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A few years after Reverend Andre Bennett immigrated to the United States from Jamaica, he was pulled over by police on Route 128. He was in the left lane, on his way to bring his wife some lunch at her job in Reading, and it took him a moment to safely come to a stop on the side of the road.

As soon as he did, Bennett recalls, the police officer stormed at the car, yelling and using obscenities, demanding to know why it had taken so long to pull over. He called Bennett “boy” and asked Bennett’s daughter if she was sure he was her father. Finally, the officer wrote Bennett a $365 ticket. The offense? Doing 60 in a 55 zone. 

Bennett appealed the ticket and it was overturned, but his memories of the angry officer lingered. “It was the interaction that stayed with me,” says Bennett, today the youth pastor at Zion Baptist Church in Lynn. “At that point, something kind of clicked.”

Bennett could only conclude that it was the color of his skin that sparked the officer’s outsized temper and the inflated fine for a minor infraction, a dynamic he’d never experienced in predominantly Black Jamaica. In the years since the eye-opening encounter, Bennett has turned that realization into a mission as the de facto leader of the Black Lives Matter Movement on the North Shore. 

Getting to the place he is today was a process of reflection and evolution, Bennett says. When he first arrived in the United States, he believed racism was all but extinct, and that Black people only needed to make the right choices to succeed. 

Over time, however, Bennett had more experiences that made him question this conviction. There was the time a Black member of his church was jailed for a weekend on a baseless shoplifting charge. And the time a neighbor he thought was friendly called the police on him in his own apartment complex and he ended up thrown to the ground while his son watched, terrified.  

Bennett started to understand what being Black in America really meant, he says. Even in Massachusetts, a state that prides itself on its progressive attitudes, racism and discrimination are very real, he says. 

“You’re looked at differently, you’re treated differently, you’re trailed at the malls,” he says. “People clutch their purses when you enter a room.”

He became involved with the Essex County Community Organization, a multifaith social justice network, in 2013, leading implicit bias training to help participants become aware of and push back against the subtle ways racism has infiltrated their own attitudes and behaviors. Still, he resisted actively protesting, he says, because he didn’t want his children to see taking to the streets as the best way to resolve problems. 

It is fitting, then, that it was also concern for his children that eventually propelled Bennett to action. In 2015, a grand jury in Cleveland declined to indict the police officer who shot and killed Tamir Rice, a 12-year-old boy playing with a toy gun in a park. Listening to the news on the radio, Bennett’s son told his father, in tears, “They should just tell us being Black is criminal—that way we won’t look for anything.”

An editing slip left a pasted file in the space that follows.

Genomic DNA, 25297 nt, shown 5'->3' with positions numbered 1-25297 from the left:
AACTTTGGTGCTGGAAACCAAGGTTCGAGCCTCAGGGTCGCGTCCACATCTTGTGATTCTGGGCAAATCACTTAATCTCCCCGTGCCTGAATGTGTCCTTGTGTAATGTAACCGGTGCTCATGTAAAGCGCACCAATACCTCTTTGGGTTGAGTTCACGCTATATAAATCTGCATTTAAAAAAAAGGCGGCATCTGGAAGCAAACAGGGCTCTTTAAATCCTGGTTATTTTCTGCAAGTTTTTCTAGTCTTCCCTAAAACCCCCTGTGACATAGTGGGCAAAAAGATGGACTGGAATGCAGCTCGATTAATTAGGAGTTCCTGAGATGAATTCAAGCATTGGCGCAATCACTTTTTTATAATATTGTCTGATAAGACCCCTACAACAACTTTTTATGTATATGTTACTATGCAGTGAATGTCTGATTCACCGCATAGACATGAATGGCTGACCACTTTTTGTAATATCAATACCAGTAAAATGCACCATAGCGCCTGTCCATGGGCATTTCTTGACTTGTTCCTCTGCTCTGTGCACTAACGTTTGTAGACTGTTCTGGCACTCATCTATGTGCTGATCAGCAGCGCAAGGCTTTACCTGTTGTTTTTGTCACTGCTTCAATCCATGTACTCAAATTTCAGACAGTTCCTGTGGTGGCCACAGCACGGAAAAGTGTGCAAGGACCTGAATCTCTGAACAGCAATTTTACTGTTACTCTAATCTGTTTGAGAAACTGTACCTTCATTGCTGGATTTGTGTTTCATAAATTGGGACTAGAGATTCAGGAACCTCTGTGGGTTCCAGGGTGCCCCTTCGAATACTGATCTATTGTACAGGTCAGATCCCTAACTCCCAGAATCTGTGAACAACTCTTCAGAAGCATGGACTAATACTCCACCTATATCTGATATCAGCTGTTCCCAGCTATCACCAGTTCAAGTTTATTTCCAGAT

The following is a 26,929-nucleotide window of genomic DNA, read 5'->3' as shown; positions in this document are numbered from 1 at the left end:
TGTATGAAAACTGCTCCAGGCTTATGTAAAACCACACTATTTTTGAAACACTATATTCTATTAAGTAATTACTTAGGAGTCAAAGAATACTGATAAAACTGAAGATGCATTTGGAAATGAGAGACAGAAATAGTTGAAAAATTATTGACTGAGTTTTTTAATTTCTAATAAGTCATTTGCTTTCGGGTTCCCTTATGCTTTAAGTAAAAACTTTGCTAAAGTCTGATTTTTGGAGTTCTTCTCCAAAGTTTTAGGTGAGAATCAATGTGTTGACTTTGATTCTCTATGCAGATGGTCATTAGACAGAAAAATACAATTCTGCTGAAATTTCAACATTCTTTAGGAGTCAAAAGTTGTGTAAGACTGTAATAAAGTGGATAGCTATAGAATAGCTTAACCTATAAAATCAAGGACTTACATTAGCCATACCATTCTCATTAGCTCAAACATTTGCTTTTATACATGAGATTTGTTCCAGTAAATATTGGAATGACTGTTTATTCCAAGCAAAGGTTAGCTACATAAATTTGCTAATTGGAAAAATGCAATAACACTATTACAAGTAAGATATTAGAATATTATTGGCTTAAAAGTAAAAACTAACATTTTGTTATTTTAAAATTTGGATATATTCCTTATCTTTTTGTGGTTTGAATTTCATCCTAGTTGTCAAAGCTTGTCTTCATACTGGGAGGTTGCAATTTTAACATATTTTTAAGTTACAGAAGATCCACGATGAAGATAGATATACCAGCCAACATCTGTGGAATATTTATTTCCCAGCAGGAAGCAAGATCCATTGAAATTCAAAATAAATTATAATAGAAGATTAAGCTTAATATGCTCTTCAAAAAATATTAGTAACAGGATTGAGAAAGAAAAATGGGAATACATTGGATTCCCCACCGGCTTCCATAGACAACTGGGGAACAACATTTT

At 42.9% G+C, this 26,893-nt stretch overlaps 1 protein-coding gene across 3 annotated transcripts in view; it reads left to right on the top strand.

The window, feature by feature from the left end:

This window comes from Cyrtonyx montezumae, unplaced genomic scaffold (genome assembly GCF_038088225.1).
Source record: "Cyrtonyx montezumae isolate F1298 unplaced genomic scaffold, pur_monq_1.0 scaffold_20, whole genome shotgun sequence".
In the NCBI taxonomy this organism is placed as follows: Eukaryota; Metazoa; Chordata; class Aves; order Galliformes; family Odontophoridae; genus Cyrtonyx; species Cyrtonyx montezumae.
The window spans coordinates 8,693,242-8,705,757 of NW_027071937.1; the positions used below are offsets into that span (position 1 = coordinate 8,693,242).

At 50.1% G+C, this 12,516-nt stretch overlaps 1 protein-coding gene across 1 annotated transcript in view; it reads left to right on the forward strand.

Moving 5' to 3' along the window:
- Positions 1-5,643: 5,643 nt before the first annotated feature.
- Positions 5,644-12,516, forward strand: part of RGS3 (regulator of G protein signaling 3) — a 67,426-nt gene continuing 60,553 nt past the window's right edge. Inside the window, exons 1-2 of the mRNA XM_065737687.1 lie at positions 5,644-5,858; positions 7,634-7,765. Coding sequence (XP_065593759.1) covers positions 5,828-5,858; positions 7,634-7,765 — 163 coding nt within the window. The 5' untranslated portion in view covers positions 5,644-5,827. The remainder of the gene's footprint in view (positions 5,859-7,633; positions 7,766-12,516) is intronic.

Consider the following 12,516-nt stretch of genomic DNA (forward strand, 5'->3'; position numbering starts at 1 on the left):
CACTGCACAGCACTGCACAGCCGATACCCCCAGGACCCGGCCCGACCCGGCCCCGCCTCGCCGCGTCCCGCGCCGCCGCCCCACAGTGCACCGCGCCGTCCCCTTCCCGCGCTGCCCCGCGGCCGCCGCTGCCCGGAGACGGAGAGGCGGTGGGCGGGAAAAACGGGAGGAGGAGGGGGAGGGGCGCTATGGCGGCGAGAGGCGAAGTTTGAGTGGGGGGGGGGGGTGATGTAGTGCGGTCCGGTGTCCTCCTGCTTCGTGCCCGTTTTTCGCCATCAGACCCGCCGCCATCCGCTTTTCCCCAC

“I broke,” Bennett says. “Something inside me that Saturday shattered. For him to feel like this country doesn’t value him, that his color sends a criminal message, I couldn’t live with that.”

He decided it was time to throw himself into the struggle. Today, he doesn’t shy away from vocal, public action on behalf of his cause. He does speaking engagements, records videos, and organizes and speaks at demonstrations. In June, he led a rally against systemic racism that wound through several North Shore towns, ending in front of the Swampscott home of Governor Charlie Baker. 

He’s also started expanding his work to include advocacy for the LGBTQ+, immigrant, and low-income communities. “I stand with and I speak up for marginalized communities,” he says.

Bennett, Jereme Harris-Walker, and Sharday Taylor

Even as he dedicates himself to fighting racial and social injustice, however, Bennett is reluctant to take on the label of “activist.” He takes the word seriously and reserves it for the most influential figures, people like Martin Luther King Jr. and Malcolm X. 

“I don’t know if I can rank myself among those great community warriors,” he says.

Despite the tension often reported between the antiracism movement and law enforcement—and his own objectionable encounters—Bennett is not anti-police. His mother was a police officer in Jamaica, so he grew up with a strong sense of respect for law enforcement. He knows many members of the force in Lynn and has an ongoing, productive relationship with Beverly police chief John LeLacheur, who appreciates his openness to conversation. 

“He’s willing to listen and he’s also taught me a few things,” LeLacheur says. “It’s important to keep those relationships going.”

While discussion remains important, however, Bennett is clear now that it is not enough for him. “It is not OK for me to just stand in the pulpit and denounce this. It’s about what it’s going to take to make sure we are included in the freedom, the liberty, the justice for all,” he says. “How do we become part of the all?” 

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